Strengthening Constitutional Self-Government

No Left Turns

Tunnels and dangers

The discovery of a 2,400 yard tunnel from a warehouse in Mexico to one in the U.S. a few days ago was dramatic. Although this half-mile tunnel is not the first that has been discovered, it is the longest. This was not made by a couple of guys with spoons. Then add the incident of men in military type uniforms (said to be Mexican military, by some observers and reporters) unloading marijuana from an SUV in broad daylight within the U.S., and the mind begins to focus. Border security and illegal immigration will become political issues for the 2006 elections and beyond.

Discussions - 23 Comments

We should build a wall with towers and shoot to kill anyone trying to get through. Why is this so hard to figure?

Anything amiss if we "loan" an Apache chopper to the local sheriffs that just so happens to take out the next intruder in military uniforms and tooling around on our side of the border in a humvee?

Then ask "El Presidente Supremo" Vinny Fox uh........whut ya gonna do ’bout it? Huh?

Unless we are ready to shoot employers who are deliberately breaking the law in a campaign to depress the wages of the unskilled American worker, it is unjust to talk about shooting the impoverished migrant willing to take those jobs. In the scale of moral culpability, these lawless employers are the greater villains.

Jesse & David - I hope you aren’t planning to stretch your militia posse too thin. After straining at the bit to shoot looters in New Orleans, Muslims in France, and such, we don’t want you to get too far ahead of your supply lines!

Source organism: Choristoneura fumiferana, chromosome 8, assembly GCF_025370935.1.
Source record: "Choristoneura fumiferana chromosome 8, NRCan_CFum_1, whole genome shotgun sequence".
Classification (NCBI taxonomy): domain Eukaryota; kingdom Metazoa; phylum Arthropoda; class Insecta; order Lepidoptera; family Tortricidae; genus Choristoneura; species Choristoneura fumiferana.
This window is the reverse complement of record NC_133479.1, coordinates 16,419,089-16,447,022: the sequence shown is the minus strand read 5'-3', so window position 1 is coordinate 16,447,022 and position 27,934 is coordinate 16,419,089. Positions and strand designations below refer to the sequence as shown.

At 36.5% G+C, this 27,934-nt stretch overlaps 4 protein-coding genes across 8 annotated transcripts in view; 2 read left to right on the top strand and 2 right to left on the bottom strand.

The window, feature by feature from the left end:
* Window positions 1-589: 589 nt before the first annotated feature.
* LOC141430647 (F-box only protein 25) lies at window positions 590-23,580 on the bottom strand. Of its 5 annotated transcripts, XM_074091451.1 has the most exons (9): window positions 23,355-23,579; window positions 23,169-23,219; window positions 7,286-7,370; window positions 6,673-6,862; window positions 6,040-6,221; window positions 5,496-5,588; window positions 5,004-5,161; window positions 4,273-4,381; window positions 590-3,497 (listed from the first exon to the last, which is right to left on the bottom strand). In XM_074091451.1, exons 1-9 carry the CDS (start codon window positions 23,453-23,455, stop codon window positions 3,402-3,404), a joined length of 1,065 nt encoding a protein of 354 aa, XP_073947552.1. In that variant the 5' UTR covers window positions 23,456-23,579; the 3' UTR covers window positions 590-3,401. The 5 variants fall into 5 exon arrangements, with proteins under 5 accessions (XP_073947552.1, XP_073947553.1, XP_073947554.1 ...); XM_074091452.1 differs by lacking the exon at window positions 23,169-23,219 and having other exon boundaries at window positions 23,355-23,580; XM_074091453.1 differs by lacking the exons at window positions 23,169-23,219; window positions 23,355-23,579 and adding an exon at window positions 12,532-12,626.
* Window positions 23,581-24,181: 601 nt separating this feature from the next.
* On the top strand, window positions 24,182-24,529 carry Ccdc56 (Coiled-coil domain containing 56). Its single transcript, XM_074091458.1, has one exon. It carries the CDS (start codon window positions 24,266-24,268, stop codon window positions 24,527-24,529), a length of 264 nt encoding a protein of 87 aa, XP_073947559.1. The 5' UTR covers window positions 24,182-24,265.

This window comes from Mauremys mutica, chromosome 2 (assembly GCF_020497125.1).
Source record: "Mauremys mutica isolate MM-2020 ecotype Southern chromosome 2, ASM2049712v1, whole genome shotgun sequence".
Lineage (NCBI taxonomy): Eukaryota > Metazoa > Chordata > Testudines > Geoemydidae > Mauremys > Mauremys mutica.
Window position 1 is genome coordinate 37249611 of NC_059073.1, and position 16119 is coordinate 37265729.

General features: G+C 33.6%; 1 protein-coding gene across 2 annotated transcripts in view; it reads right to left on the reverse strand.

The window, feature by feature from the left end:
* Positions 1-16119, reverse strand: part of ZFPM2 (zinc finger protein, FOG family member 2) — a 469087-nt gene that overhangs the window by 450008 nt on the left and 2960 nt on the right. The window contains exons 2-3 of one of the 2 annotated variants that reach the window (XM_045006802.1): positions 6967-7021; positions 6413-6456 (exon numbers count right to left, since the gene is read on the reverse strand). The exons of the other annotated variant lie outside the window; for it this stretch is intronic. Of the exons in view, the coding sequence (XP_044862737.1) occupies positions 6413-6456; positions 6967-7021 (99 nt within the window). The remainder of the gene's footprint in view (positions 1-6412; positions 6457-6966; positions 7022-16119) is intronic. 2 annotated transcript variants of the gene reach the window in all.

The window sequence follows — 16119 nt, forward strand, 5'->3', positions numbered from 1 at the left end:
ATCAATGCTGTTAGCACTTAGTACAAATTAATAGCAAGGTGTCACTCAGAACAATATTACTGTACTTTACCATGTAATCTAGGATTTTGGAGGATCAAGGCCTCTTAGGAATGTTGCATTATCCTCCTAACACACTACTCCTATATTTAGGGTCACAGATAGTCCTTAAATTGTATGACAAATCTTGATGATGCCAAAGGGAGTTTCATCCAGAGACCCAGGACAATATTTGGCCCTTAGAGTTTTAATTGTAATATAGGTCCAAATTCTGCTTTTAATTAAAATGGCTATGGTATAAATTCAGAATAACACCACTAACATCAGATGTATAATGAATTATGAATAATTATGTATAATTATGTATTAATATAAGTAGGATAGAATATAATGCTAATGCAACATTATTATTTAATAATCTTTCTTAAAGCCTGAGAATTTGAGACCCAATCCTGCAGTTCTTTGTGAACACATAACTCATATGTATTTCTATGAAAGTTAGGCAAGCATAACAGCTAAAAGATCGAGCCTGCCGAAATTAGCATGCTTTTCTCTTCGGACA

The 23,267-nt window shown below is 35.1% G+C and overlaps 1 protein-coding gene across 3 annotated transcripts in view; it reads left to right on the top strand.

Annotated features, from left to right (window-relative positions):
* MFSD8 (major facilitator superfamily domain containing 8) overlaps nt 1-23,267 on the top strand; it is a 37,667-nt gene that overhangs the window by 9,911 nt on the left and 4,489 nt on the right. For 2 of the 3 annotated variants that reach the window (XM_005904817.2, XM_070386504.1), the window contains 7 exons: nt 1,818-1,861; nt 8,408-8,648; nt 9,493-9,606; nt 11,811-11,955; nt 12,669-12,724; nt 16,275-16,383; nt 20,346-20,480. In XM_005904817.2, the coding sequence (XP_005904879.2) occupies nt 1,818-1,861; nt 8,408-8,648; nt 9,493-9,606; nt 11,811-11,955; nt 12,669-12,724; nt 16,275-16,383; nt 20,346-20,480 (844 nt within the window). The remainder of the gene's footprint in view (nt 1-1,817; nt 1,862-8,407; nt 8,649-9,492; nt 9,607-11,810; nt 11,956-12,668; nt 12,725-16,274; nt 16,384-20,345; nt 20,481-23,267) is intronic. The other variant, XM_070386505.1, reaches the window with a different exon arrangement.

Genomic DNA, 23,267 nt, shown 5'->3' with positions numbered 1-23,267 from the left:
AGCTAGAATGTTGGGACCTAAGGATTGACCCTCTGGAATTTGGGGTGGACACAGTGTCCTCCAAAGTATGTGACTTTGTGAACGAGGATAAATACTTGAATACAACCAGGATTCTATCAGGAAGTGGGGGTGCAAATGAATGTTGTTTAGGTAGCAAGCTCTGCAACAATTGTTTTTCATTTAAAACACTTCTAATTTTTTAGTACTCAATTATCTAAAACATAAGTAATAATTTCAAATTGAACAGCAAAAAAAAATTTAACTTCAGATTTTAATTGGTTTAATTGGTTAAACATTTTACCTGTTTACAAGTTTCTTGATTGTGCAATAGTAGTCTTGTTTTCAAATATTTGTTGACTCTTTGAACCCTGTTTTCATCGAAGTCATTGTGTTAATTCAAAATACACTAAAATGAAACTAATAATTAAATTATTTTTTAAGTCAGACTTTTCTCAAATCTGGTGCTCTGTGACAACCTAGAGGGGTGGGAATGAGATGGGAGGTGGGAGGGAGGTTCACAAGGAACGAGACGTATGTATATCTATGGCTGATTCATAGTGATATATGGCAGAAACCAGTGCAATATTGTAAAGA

David- I think the idea of the tunnel is to cross the border without being seen getting through the barrier. The tunnel goes UNDER the barrier, you see, so a tower probably won’t get you much closer to the tunnel-diggers. Very possibly, these tunnels are getting longer because the barriers are getting more effective.

Now, if you wanted to be proactive, David, you could start building TUNNELS and then you could intercept these people when their tunnels meet yours -- and shoot ’em!

I’m with "jesse fan" - yeah, what are they gonna do about it? We need to kill those border-clinging Mexicanos! Maybe we should just drop a few small nukes on their side of the border to let ’em know we mean business!! White Power!

Fung:

I assume you care about international law, yet you seem to turn a blind eye to this situation. One of the fundamental axioms of international law is that a nation’s borders are inviolate. It is against international law (assuming no treaty to the contrary) and very bad manners to let one’s citizens invade another country, and do nothing about it.

Do you think Mexico is in the wrong here? If not, why not? If yes, then what should they ought to do? Assuming they fail to try and stop this breach of international law, what can/should the US do in response?

Hey Steve, is it bad manners to build your factories in someone else’s country and then pay the workers there a ridiculously low wage as well as disregard safety because there’s no pushy OSHA to worry about, thereby depriving Americans of jobs because they demand too much money (i.e., more than a few bucks a day)? I just want to be clear on what’s good manners and what’s not!

Steve- Did Mexico bulid that tunnel, or did soldiers in the "war against drugs" build it?

I am reacting to the one-trick pony gun-totin’ posse on this blog. Every time the god-given right of white people to rule this country is threatened, certain elements need to git out the Hoppe’s and renew their memberships in the local paint ball club in order to hone their skills.

The growth in number and length of tunnels is a perfect sign that the War against fill-in-the-blank does not work, unless one’s aim is to create smarter, sneakier, more desperate opponents.